Managing Xeric Habitats for Native Bees, Moths, and other Species of Greatest Conservation Need

The Northeast Xeric Habitats for Pollinators project involved 20 sites from Maryland to Maine in a joint effort to measure the response of vegetation and bee communities to different habitat treatments. Bee and moth communities were also surveyed to correlate diversity and community composition with site conditions and characteristics. Although xeric sites in the region differ due to environmental factors, all sites share the habitat objective of maintaining lower percent cover of woody plants than most habitats in the northeast. A high-quality xeric habitat in the northeast U.S. typically has well-drained soils and fire-adapted vegetation with open tree canopies, abundant floral resources, and patches of bare soil. Depending on the vegetation, these habitats are referred to as sandplains, barrens, woodlands, and grasslands.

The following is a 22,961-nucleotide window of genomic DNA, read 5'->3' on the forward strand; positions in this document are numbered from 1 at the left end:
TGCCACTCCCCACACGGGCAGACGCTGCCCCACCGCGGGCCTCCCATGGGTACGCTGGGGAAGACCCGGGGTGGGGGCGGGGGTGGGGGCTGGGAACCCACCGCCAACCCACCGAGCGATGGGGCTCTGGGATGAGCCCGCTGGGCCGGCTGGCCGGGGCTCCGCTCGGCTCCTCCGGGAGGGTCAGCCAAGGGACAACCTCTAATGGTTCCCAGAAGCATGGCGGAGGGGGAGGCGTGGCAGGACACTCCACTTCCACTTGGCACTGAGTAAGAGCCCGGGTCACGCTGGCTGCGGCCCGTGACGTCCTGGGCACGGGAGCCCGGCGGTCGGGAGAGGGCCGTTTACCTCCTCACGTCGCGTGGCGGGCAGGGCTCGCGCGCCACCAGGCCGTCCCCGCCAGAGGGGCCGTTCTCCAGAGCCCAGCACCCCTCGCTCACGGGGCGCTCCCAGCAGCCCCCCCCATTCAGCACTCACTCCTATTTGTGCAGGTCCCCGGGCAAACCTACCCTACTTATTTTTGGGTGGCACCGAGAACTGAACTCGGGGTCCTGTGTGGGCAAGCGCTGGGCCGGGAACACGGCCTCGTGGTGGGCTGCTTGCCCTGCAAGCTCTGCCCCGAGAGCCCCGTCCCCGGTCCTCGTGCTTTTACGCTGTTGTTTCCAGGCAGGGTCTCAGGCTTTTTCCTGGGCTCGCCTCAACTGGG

Based on the contributed information from all 20 sites, 279 plant species were identified, 262 species of bees and 1447 species of moths were collected, and we learned several important things about xeric habitats in the Northeastern U.S.:

  1. Even among sites that are self-described barrens or woodlands, environmental characteristics were important determinates of vegetation community and structure, and bee and moth communities.
  2. Habitat management is effective at restoring and/or maintaining the rare obligate species that were the target of this study. Management treatments including canopy thinning, mowing, and fire resulted in decreases in total, tree, shrub, and woody vegetation and increases in early successional flowering plants, pollinator host plant taxa, and overall plant diversity.
  3. Bees and Moths were more diverse in colder, drier sites, but moths were more diverse at sites with higher % cover, while bees were more diverse at sites that were managed for more open conditions.
  4. Bees and moths showed a slight increase in species diversity during the timeframe of this project. Reflecting longer term benefits, sites with a history of habitat management and objectives that align with maintaining quality barrens conditions had higher plant and bee species diversity and management was successful in increasing the abundance of plants that are known to be important to pollinators. In contrast long-term management was associated with lower moth richness and abundance.
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